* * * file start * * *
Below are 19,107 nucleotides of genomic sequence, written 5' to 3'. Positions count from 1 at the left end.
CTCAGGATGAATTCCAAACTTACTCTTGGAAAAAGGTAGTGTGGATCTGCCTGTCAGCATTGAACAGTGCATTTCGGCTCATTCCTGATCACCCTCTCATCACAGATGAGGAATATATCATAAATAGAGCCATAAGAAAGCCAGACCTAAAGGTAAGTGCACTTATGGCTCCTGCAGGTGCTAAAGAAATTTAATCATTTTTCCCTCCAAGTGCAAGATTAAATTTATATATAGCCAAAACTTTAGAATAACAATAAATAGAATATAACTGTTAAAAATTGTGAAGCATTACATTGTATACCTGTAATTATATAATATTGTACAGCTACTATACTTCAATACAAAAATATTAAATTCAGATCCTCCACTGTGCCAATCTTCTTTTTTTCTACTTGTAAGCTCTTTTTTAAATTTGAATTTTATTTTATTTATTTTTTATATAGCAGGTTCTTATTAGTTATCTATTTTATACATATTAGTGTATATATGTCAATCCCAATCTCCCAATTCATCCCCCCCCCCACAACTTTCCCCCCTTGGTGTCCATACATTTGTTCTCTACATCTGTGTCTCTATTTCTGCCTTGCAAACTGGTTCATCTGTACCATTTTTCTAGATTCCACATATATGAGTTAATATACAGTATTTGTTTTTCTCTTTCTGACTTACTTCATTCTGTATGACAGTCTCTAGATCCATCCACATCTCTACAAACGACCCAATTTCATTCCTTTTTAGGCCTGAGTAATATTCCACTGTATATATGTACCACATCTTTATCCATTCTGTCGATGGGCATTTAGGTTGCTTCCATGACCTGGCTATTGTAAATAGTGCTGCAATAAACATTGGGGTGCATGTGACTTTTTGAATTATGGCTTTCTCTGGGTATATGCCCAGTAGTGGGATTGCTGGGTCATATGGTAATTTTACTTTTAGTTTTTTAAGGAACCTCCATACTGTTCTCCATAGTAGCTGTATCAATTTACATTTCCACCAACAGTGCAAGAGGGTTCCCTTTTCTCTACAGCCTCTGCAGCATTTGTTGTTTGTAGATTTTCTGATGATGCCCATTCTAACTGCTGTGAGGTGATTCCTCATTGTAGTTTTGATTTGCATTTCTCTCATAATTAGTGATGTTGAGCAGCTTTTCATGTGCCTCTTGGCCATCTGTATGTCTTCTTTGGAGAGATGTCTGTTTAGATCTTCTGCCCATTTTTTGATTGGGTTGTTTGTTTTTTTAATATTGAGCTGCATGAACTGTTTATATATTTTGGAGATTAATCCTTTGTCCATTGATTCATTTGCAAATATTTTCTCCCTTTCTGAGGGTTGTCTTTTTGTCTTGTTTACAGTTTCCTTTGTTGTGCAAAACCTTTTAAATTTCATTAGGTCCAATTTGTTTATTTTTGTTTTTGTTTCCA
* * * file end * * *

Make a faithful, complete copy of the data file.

Below are 19,107 nucleotides of genomic sequence, written 5' to 3'. Positions count from 1 at the left end.
CTCAGGATGAATTCCAAACTTACTCTTGGAAAAAGGTAGTGTGGATCTGCCTGTCAGCATTGAACAGTGCATTTCGGCTCATTCCTGATCACCCTCTCATCACAGATGAGGAATATATCATAAATAGAGCCATAAGAAAGCCAGACCTAAAGGTAAGTGCACTTATGGCTCCTGCAGGTGCTAAAGAAATTTAATCATTTTTCCCTCCAAGTGCAAGATTAAATTTATATATAGCCAAAACTTTAGAATAACAATAAATAGAATATAACTGTTAAAAATTGTGAAGCATTACATTGTATACCTGTAATTATATAATATTGTACAGCTACTATACTTCAATACAAAAATATTAAATTCAGATCCTCCACTGTGCCAATCTTCTTTTTTTCTACTTGTAAGCTCTTTTTTAAATTTGAATTTTATTTTATTTATTTTTTATATAGCAGGTTCTTATTAGTTATCTATTTTATACATATTAGTGTATATATGTCAATCCCAATCTCCCAATTCATCCCCCCCCCCACAACTTTCCCCCCTTGGTGTCCATACATTTGTTCTCTACATCTGTGTCTCTATTTCTGCCTTGCAAACTGGTTCATCTGTACCATTTTTCTAGATTCCACATATATGAGTTAATATACAGTATTTGTTTTTCTCTTTCTGACTTACTTCATTCTGTATGACAGTCTCTAGATCCATCCACATCTCTACAAACGACCCAATTTCATTCCTTTTTAGGCCTGAGTAATATTCCACTGTATATATGTACCACATCTTTATCCATTCTGTCGATGGGCATTTAGGTTGCTTCCATGACCTGGCTATTGTAAATAGTGCTGCAATAAACATTGGGGTGCATGTGACTTTTTGAATTATGGCTTTCTCTGGGTATATGCCCAGTAGTGGGATTGCTGGGTCATATGGTAATTTTACTTTTAGTTTTTTAAGGAACCTCCATACTGTTCTCCATAGTAGCTGTATCAATTTACATTTCCACCAACAGTGCAAGAGGGTTCCCTTTTCTCTACAGCCTCTGCAGCATTTGTTGTTTGTAGATTTTCTGATGATGCCCATTCTAACTGCTGTGAGGTGATTCCTCATTGTAGTTTTGATTTGCATTTCTCTCATAATTAGTGATGTTGAGCAGCTTTTCATGTGCCTCTTGGCCATCTGTATGTCTTCTTTGGAGAGATGTCTGTTTAGATCTTCTGCCCATTTTTTGATTGGGTTGTTTGTTTTTTTAATATTGAGCTGCATGAACTGTTTATATATTTTGGAGATTAATCCTTTGTCCATTGATTCATTTGCAAATATTTTCTCCCTTTCTGAGGGTTGTCTTTTTGTCTTGTTTACAGTTTCCTTTGTTGTGCAAAACCTTTTAAATTTCATTAGGTCCAATTTGTTTATTTTTGTTTTTGTTTCCA